• Gender pay gap worsened during the pandemic
  • 61 additional days of work needed for women to earn same as men
  • Reinforces the need for females to take charge of their financial futures

At the end of August there was a moment in time which yet again proved how much more difficult it is for women to create wealth.

What I’m talking about is Equal Pay Day, which was August 31, and officially marked the 61 additional days from the end of the previous financial year that women must work on average to earn the same annual pay as men in Australia.

Not only is this a time stamp that should remain a significant concern for everyone in our nation, but this year the situation has gotten even worse for working women.

You see, according to the report, women have gone backwards during the pandemic. That’s right, the gender pay gap widened by 0.8 per cent during the six months from February to August this year.

The data, gathered from the Australian Bureau of Statistics (ABS) and released by Workplace Gender Equality Agency, calculated that the national gender pay gap stands at 14.2 per cent for full-time employees.

That percentage equals a difference of $261.50 per week between women and men and when we calculate that over a year it is an extraordinary $13,598 average shortfall between males and females in their take home pay annually.

The rise in the national gender pay gap was largely driven by a higher growth in men’s full-time wages (1.8 per cent increase) than women’s (0.9 per cent), according to the report. Plus, there are some industries where the pay gap is still more than an outrageous 20 per cent!

Investing earlier

While these sort of statistics are sobering, the fact that they are being tracked, published, and reported in mainstream media means that they are at least not being hidden behind closed boardroom doors anymore.

Of course, the gender pay gap is something that has been around for decades and it’s not likely to change for some time either – mainly because women continue to be the primary caregivers of children.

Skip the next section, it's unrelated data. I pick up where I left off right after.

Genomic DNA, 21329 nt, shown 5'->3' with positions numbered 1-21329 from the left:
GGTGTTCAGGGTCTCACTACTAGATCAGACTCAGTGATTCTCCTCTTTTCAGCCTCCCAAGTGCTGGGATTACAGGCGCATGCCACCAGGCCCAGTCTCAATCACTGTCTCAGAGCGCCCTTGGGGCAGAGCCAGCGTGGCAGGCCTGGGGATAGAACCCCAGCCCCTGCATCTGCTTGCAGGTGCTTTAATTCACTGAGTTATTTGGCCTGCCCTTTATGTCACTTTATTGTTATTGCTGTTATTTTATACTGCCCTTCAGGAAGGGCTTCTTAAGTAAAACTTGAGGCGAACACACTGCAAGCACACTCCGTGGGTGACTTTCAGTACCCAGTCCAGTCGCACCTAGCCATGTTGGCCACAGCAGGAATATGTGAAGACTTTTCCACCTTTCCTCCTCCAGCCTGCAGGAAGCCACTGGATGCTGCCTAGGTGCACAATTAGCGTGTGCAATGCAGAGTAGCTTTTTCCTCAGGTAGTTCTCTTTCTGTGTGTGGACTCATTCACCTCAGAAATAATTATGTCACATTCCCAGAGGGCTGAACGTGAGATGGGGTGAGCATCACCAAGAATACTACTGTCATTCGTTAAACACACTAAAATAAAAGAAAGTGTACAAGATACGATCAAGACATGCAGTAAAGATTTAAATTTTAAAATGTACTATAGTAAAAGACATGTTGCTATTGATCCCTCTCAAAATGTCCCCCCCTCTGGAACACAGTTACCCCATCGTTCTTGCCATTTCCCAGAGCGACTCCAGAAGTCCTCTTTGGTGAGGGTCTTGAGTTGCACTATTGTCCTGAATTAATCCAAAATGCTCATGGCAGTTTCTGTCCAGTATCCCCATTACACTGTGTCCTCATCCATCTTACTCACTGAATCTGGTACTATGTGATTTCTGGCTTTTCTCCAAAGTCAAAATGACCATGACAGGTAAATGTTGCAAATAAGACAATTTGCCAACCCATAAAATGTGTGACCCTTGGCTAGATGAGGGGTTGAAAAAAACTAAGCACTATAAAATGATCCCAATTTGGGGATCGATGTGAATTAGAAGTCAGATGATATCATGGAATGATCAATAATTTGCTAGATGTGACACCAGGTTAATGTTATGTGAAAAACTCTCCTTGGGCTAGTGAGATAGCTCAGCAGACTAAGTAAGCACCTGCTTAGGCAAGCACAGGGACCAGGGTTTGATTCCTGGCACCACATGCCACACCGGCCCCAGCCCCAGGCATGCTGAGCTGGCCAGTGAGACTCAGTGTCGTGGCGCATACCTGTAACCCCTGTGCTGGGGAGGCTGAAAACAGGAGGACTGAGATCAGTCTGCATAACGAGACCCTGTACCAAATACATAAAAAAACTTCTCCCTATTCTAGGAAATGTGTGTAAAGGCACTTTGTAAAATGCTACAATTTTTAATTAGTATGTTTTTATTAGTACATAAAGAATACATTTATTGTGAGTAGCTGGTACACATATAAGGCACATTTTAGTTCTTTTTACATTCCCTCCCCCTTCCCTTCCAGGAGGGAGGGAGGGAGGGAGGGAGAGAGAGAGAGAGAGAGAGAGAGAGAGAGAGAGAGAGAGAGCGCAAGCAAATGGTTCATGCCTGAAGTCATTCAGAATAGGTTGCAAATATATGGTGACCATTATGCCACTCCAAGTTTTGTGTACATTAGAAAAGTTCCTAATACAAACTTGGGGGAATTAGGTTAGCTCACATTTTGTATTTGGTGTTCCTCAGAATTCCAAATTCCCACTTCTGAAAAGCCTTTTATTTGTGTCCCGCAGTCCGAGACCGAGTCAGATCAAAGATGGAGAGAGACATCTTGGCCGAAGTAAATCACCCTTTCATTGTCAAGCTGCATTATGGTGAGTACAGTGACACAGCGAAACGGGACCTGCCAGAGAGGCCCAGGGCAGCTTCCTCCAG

So, what can be done about it?

One of the main ways that women can create financial freedom, security, and wealth is via investing in property on their own.

What I mean by that is that if we can encourage and educate our younger generation of girls and young women to take charge of their own financial futures earlier then that can only be a good thing.

In my ideal scenario (and world) we would have a cohort of female investors who strike out on their own in property investment when they are still single.

Now, I’m not suggesting that they try to build a portfolio by themselves – although many can and do – but even if they were to purchase one strategic investment property, they will be setting themselves up better financially for whatever the future holds for them.

By owning, and retaining, a property or two in their own rights throughout their working lives, they will not only be future proofing their finances, but they will also ensure they have more choices later in life if they find themselves single again after a relationship breakdown.

Australia is a large country with myriad diverse and affordable property markets that can make sound investment locations.

This means that most women don’t need a huge salary to invest in the best property they can when they are young and unattached – and the sooner the better.

Come on ladies, let’s do this!

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